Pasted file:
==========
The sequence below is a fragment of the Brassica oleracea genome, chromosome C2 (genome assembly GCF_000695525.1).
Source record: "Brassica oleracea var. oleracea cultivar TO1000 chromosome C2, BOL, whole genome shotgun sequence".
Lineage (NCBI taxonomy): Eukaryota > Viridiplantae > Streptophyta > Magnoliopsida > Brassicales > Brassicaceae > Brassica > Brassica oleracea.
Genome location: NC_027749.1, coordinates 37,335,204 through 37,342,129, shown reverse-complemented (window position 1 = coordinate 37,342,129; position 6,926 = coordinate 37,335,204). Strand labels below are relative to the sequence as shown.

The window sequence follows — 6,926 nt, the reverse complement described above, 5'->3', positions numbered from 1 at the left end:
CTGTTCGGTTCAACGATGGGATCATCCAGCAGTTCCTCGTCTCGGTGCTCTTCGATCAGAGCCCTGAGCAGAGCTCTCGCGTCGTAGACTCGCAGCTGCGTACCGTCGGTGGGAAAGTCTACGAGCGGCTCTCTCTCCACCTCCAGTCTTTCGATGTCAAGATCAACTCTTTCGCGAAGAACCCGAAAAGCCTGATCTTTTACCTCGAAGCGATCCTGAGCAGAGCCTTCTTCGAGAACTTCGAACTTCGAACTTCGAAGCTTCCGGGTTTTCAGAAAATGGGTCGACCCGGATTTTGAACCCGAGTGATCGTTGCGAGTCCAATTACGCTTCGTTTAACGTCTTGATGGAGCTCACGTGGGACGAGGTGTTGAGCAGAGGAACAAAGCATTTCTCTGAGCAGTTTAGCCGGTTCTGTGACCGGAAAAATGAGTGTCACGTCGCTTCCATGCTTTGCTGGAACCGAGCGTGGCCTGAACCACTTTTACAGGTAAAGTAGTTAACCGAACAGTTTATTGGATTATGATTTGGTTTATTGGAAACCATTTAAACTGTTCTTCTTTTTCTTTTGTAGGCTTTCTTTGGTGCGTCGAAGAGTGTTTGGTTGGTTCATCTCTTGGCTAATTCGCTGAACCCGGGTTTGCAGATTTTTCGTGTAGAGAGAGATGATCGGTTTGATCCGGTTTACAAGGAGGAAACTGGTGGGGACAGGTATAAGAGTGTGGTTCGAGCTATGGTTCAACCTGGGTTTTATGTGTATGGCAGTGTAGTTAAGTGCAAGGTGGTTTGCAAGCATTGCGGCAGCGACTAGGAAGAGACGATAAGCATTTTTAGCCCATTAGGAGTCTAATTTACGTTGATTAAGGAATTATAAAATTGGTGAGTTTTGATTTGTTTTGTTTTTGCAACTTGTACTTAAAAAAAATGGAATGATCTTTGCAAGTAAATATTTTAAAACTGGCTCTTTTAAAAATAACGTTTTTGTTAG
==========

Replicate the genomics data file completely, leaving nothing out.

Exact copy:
The sequence below is a fragment of the Brassica oleracea genome, chromosome C2 (genome assembly GCF_000695525.1).
Source record: "Brassica oleracea var. oleracea cultivar TO1000 chromosome C2, BOL, whole genome shotgun sequence".
Lineage (NCBI taxonomy): Eukaryota > Viridiplantae > Streptophyta > Magnoliopsida > Brassicales > Brassicaceae > Brassica > Brassica oleracea.
Genome location: NC_027749.1, coordinates 37,335,204 through 37,342,129, shown reverse-complemented (window position 1 = coordinate 37,342,129; position 6,926 = coordinate 37,335,204). Strand labels below are relative to the sequence as shown.

The window sequence follows — 6,926 nt, the reverse complement described above, 5'->3', positions numbered from 1 at the left end:
CTGTTCGGTTCAACGATGGGATCATCCAGCAGTTCCTCGTCTCGGTGCTCTTCGATCAGAGCCCTGAGCAGAGCTCTCGCGTCGTAGACTCGCAGCTGCGTACCGTCGGTGGGAAAGTCTACGAGCGGCTCTCTCTCCACCTCCAGTCTTTCGATGTCAAGATCAACTCTTTCGCGAAGAACCCGAAAAGCCTGATCTTTTACCTCGAAGCGATCCTGAGCAGAGCCTTCTTCGAGAACTTCGAACTTCGAACTTCGAAGCTTCCGGGTTTTCAGAAAATGGGTCGACCCGGATTTTGAACCCGAGTGATCGTTGCGAGTCCAATTACGCTTCGTTTAACGTCTTGATGGAGCTCACGTGGGACGAGGTGTTGAGCAGAGGAACAAAGCATTTCTCTGAGCAGTTTAGCCGGTTCTGTGACCGGAAAAATGAGTGTCACGTCGCTTCCATGCTTTGCTGGAACCGAGCGTGGCCTGAACCACTTTTACAGGTAAAGTAGTTAACCGAACAGTTTATTGGATTATGATTTGGTTTATTGGAAACCATTTAAACTGTTCTTCTTTTTCTTTTGTAGGCTTTCTTTGGTGCGTCGAAGAGTGTTTGGTTGGTTCATCTCTTGGCTAATTCGCTGAACCCGGGTTTGCAGATTTTTCGTGTAGAGAGAGATGATCGGTTTGATCCGGTTTACAAGGAGGAAACTGGTGGGGACAGGTATAAGAGTGTGGTTCGAGCTATGGTTCAACCTGGGTTTTATGTGTATGGCAGTGTAGTTAAGTGCAAGGTGGTTTGCAAGCATTGCGGCAGCGACTAGGAAGAGACGATAAGCATTTTTAGCCCATTAGGAGTCTAATTTACGTTGATTAAGGAATTATAAAATTGGTGAGTTTTGATTTGTTTTGTTTTTGCAACTTGTACTTAAAAAAAATGGAATGATCTTTGCAAGTAAATATTTTAAAACTGGCTCTTTTAAAAATAACGTTTTTGTTAG